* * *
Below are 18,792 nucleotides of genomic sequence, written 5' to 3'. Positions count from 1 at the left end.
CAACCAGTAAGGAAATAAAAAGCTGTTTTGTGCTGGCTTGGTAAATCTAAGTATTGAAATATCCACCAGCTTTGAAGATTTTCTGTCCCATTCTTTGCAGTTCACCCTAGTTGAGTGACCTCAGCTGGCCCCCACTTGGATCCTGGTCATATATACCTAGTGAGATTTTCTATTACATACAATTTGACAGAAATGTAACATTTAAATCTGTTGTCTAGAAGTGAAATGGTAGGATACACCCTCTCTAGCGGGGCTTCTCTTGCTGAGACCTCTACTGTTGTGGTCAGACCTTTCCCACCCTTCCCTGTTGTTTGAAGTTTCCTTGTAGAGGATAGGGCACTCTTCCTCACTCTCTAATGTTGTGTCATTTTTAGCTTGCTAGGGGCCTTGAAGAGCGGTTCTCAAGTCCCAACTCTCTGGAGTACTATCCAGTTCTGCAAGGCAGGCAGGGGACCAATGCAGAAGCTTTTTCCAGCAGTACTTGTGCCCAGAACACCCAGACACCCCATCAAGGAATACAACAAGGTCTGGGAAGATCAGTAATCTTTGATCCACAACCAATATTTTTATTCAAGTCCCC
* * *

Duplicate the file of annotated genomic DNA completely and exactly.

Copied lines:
Below are 18,792 nucleotides of genomic sequence, written 5' to 3'. Positions count from 1 at the left end.
CAACCAGTAAGGAAATAAAAAGCTGTTTTGTGCTGGCTTGGTAAATCTAAGTATTGAAATATCCACCAGCTTTGAAGATTTTCTGTCCCATTCTTTGCAGTTCACCCTAGTTGAGTGACCTCAGCTGGCCCCCACTTGGATCCTGGTCATATATACCTAGTGAGATTTTCTATTACATACAATTTGACAGAAATGTAACATTTAAATCTGTTGTCTAGAAGTGAAATGGTAGGATACACCCTCTCTAGCGGGGCTTCTCTTGCTGAGACCTCTACTGTTGTGGTCAGACCTTTCCCACCCTTCCCTGTTGTTTGAAGTTTCCTTGTAGAGGATAGGGCACTCTTCCTCACTCTCTAATGTTGTGTCATTTTTAGCTTGCTAGGGGCCTTGAAGAGCGGTTCTCAAGTCCCAACTCTCTGGAGTACTATCCAGTTCTGCAAGGCAGGCAGGGGACCAATGCAGAAGCTTTTTCCAGCAGTACTTGTGCCCAGAACACCCAGACACCCCATCAAGGAATACAACAAGGTCTGGGAAGATCAGTAATCTTTGATCCACAACCAATATTTTTATTCAAGTCCCC